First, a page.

The Differences Among Furnace Efficiencies

The Differences Among Furnace Efficiencies
By Clint Kennon, CEO of Kennon Heating & Air Conditioning

Furnace efficiency is also known as AFUE, which stands for annual fuel utilization efficiency. This refers to the amount of fuel consumed by the furnace and changed into heat for your home. It is comparable to gas mileage for cars—the higher the AFUE, the higher the “gas mileage.” Many other variables can affect efficiency, such as leaking ductwork, gas pressure and elevation. Proper installation by a licensed contractor is so important—installing a furnace incorrectly can cause loss of efficiency.
The most common way efficiency is referenced in the HVAC industry is by percentage—the percentage of gas that is converted into heat and delivered to the living space. So, if you have an 80% furnace, then 80% of the gas is converted to heat; the rest is sent out the flue as waste. Electrical consumption among furnaces is low—comparable to a ceiling fan. Electrical consumption is not a factor for gas furnaces since most furnaces use about the same amount.
Typical home furnaces can be put into three main efficiency categories: 60%, 80% and 90%. The 90% group can include furnaces with 90%, 92%, 95% and 98% efficiencies. Federal regulations dictate the minimum efficiencies that can be installed in your area. Georgia heating and air conditioning companies are allowed to install a minimum efficiency of 80%, but your local heating and air conditioning company can tell you what is available for your region.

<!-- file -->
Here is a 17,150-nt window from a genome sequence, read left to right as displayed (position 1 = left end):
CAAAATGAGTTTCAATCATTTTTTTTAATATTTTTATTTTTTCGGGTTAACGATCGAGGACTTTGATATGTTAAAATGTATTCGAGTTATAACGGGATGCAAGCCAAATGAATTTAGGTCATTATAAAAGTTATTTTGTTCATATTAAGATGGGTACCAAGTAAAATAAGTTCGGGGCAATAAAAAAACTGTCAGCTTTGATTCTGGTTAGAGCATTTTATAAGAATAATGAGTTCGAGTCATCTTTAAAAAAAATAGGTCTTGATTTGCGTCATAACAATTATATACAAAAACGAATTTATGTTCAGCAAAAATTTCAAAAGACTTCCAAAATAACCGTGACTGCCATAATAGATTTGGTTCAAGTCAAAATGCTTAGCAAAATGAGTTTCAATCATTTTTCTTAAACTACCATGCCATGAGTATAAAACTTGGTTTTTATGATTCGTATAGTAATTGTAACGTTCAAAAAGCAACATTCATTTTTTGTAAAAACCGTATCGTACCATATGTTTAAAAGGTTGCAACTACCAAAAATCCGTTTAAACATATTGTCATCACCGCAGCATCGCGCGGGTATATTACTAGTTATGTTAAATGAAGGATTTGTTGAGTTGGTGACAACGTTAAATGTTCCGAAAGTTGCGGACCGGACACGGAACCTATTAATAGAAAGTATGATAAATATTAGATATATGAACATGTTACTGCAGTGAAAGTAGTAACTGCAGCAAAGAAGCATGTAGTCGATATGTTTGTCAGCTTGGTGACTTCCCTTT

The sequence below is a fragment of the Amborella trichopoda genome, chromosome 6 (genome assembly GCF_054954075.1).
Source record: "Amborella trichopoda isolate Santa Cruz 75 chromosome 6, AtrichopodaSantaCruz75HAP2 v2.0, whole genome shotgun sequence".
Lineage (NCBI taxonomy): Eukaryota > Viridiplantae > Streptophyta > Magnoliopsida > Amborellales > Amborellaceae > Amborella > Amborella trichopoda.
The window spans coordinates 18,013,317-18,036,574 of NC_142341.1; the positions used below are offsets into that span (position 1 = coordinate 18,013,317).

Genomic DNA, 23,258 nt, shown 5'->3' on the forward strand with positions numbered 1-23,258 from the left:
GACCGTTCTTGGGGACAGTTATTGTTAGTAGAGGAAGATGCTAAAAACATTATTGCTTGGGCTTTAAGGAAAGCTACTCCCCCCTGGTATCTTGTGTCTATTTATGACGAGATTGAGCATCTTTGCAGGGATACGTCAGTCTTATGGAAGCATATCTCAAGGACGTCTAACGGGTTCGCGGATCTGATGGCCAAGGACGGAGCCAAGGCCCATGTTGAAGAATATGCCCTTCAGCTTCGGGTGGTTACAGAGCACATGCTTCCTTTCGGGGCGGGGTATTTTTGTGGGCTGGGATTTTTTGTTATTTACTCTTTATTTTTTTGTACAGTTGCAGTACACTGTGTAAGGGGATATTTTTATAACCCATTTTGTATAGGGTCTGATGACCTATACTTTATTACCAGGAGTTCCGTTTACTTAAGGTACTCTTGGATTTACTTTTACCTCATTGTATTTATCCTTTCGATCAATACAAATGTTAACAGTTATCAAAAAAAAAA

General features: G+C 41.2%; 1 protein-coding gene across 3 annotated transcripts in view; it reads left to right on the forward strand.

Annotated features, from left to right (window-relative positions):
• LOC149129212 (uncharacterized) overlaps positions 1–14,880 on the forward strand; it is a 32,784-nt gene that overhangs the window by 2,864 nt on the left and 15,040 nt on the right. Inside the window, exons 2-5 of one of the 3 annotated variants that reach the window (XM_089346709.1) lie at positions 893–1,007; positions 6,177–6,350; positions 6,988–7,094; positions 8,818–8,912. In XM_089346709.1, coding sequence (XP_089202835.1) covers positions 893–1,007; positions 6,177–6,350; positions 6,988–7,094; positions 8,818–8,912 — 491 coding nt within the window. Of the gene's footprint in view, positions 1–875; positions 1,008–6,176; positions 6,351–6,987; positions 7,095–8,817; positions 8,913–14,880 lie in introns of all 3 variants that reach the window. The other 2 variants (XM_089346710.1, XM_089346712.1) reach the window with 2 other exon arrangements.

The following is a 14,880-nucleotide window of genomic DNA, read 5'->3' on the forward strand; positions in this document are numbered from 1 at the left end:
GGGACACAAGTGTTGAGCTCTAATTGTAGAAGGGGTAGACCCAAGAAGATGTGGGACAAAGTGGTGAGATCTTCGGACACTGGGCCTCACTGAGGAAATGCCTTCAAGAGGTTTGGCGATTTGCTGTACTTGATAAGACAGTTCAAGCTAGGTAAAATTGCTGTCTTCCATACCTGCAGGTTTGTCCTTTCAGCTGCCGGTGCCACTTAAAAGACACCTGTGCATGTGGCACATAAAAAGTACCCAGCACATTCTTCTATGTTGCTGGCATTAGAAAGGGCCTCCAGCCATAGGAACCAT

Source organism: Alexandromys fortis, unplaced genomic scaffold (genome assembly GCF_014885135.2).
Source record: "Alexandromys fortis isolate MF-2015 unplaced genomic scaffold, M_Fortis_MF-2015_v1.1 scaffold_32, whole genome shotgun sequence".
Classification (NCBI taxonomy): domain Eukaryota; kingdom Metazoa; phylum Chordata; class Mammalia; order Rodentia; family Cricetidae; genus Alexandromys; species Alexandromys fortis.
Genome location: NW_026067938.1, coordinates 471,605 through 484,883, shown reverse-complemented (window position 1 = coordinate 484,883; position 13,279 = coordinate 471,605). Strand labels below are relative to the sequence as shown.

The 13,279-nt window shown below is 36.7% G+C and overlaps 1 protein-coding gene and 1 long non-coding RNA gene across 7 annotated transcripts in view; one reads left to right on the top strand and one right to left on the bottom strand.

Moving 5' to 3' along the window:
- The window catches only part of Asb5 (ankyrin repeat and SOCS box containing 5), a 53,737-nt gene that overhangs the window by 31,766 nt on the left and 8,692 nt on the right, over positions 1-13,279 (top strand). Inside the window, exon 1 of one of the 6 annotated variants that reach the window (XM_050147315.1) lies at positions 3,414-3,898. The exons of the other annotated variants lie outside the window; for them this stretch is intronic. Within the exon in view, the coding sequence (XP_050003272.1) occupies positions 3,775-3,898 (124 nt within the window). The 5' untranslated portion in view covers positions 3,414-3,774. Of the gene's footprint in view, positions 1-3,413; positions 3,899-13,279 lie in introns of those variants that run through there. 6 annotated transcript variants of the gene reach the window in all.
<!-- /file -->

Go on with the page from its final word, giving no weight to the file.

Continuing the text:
The 60% (the least efficient) group is known as natural draft furnaces, which are generally over 20 years old. Luckily, they are no longer manufactured. The 60% furnace is a dinosaur, and they’re quickly being replaced with higher-efficiency furnaces. These furnaces have a standing pilot light that constantly burns, using up gas every day of the year. This is a problem with the 60% furnace—not only do you have gas burning all of the time, you also worry about the pilot light going out. If you currently own one of these furnaces, you could greatly benefit from upgrading to a high-efficiency furnace. You could save as much as 37% on your gas consumption by replacing a 60% furnace!
The most common furnace in homes is the 80% furnace, a mid-efficiency furnace. This furnace can often be identified by the type of flue pipe and by the presence of an induced draft motor, which expels the exhaust fumes from the furnace. The 80% furnace has a metal flue pipe instead of a PVC flue pipe because the heat loss through the exhaust is about 20%, so the flue gets very hot to the touch.
The 90% plus is the last furnace group. They’re also called condensing furnaces because they expel water. They shouldn’t be confused with geothermal units or water source heat pumps, which are entirely different units. The water comes from the condensation of the gas fumes in the secondary heat exchanger. Unlike other furnaces, condensing furnaces have two heat exchangers. The first heat exchanger absorbs heat from the gas exhaust, and the exhaust goes through a second heat exchanger where it is cooled again. The hot gas exhaust cools down so much that condensate is released. The water is generally diverted to a pump or drain outside the home. These furnaces are the most efficient, and some only waste a few percentage points of heat. A correctly installed 95% furnace will turn 95% of the gas put into the furnace into heat and will waste only 5%, maximizing your heating energy savings.
With all of the variables and options today, the most important part of selecting a furnace is the care and attention that is put into the installation of the unit. To ensure you get the most out of a furnace, be sure to use a licensed and insured heating and air conditioning contractor. Consumers can check with the licensing board to verify a contractor’s license status. The heating and air contractor can show you a current certificate of liability to prove they are insured.

Want to see how much you could save?





Want to read more home heating and cooling tips?

Read more:

Thermostat Settings

Bless You! (Allergy Filters)